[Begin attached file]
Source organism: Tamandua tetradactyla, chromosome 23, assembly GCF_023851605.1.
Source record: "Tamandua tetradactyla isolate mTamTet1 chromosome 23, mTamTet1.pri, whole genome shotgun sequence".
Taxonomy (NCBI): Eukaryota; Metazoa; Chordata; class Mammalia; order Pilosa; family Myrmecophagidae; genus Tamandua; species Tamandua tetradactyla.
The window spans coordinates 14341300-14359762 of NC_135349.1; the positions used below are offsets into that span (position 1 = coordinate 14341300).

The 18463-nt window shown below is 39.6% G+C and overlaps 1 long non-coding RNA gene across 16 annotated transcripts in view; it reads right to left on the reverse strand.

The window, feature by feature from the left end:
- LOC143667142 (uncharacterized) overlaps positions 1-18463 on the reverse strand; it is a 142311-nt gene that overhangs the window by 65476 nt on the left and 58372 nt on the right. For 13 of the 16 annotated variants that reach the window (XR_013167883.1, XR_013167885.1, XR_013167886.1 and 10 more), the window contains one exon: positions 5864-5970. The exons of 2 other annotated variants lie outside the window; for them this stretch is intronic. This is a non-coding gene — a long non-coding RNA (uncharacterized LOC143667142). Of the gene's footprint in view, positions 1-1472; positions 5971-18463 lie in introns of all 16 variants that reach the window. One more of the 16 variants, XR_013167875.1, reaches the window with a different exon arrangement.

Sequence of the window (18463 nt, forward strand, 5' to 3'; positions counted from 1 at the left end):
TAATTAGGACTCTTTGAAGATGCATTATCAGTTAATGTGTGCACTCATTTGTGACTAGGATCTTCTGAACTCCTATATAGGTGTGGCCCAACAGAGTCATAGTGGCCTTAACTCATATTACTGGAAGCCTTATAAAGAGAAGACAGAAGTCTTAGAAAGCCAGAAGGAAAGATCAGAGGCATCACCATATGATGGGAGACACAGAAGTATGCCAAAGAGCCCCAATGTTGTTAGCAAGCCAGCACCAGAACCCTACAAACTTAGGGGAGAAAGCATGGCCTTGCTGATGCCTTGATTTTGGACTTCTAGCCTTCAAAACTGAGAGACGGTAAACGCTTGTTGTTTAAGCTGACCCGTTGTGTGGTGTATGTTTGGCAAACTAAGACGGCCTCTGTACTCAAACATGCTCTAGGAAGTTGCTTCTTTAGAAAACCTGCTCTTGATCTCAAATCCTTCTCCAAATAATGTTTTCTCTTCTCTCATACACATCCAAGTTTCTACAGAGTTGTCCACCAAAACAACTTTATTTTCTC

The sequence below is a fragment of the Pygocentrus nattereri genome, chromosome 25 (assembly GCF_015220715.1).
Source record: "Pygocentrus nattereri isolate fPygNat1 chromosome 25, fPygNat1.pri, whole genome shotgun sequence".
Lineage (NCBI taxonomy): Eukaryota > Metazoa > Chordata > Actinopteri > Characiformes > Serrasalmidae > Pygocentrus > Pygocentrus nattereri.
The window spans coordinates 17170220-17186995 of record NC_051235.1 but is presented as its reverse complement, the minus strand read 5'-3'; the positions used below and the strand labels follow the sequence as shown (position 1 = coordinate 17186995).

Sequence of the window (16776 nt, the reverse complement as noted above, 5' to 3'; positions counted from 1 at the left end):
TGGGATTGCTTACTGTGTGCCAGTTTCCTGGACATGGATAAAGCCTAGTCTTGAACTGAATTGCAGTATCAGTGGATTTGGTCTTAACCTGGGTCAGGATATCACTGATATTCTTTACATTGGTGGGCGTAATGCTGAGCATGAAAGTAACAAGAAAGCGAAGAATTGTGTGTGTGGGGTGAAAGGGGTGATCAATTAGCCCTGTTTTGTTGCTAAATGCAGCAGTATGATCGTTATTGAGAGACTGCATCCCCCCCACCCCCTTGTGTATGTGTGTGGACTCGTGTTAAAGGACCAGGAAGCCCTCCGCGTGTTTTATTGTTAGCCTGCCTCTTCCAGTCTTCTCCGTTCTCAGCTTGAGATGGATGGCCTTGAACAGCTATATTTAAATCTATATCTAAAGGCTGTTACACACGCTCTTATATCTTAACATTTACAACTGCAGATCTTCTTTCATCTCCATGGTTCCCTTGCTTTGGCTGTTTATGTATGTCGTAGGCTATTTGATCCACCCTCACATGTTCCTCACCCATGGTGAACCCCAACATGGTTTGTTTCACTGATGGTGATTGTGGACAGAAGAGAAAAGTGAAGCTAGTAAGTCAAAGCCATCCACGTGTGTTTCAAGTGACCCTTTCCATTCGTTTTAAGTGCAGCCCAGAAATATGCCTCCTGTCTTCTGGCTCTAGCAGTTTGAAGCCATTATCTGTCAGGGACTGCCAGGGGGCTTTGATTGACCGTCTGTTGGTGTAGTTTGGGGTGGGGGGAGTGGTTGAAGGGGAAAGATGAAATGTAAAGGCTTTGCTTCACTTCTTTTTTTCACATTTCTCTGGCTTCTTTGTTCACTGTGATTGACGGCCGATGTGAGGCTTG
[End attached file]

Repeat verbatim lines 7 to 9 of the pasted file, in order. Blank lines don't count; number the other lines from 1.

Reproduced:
- LOC143667142 (uncharacterized) overlaps positions 1-18463 on the reverse strand; it is a 142311-nt gene that overhangs the window by 65476 nt on the left and 58372 nt on the right. For 13 of the 16 annotated variants that reach the window (XR_013167883.1, XR_013167885.1, XR_013167886.1 and 10 more), the window contains one exon: positions 5864-5970. The exons of 2 other annotated variants lie outside the window; for them this stretch is intronic. This is a non-coding gene — a long non-coding RNA (uncharacterized LOC143667142). Of the gene's footprint in view, positions 1-1472; positions 5971-18463 lie in introns of all 16 variants that reach the window. One more of the 16 variants, XR_013167875.1, reaches the window with a different exon arrangement.

Sequence of the window (18463 nt, forward strand, 5' to 3'; positions counted from 1 at the left end):
TAATTAGGACTCTTTGAAGATGCATTATCAGTTAATGTGTGCACTCATTTGTGACTAGGATCTTCTGAACTCCTATATAGGTGTGGCCCAACAGAGTCATAGTGGCCTTAACTCATATTACTGGAAGCCTTATAAAGAGAAGACAGAAGTCTTAGAAAGCCAGAAGGAAAGATCAGAGGCATCACCATATGATGGGAGACACAGAAGTATGCCAAAGAGCCCCAATGTTGTTAGCAAGCCAGCACCAGAACCCTACAAACTTAGGGGAGAAAGCATGGCCTTGCTGATGCCTTGATTTTGGACTTCTAGCCTTCAAAACTGAGAGACGGTAAACGCTTGTTGTTTAAGCTGACCCGTTGTGTGGTGTATGTTTGGCAAACTAAGACGGCCTCTGTACTCAAACATGCTCTAGGAAGTTGCTTCTTTAGAAAACCTGCTCTTGATCTCAAATCCTTCTCCAAATAATGTTTTCTCTTCTCTCATACACATCCAAGTTTCTACAGAGTTGTCCACCAAAACAACTTTATTTTCTC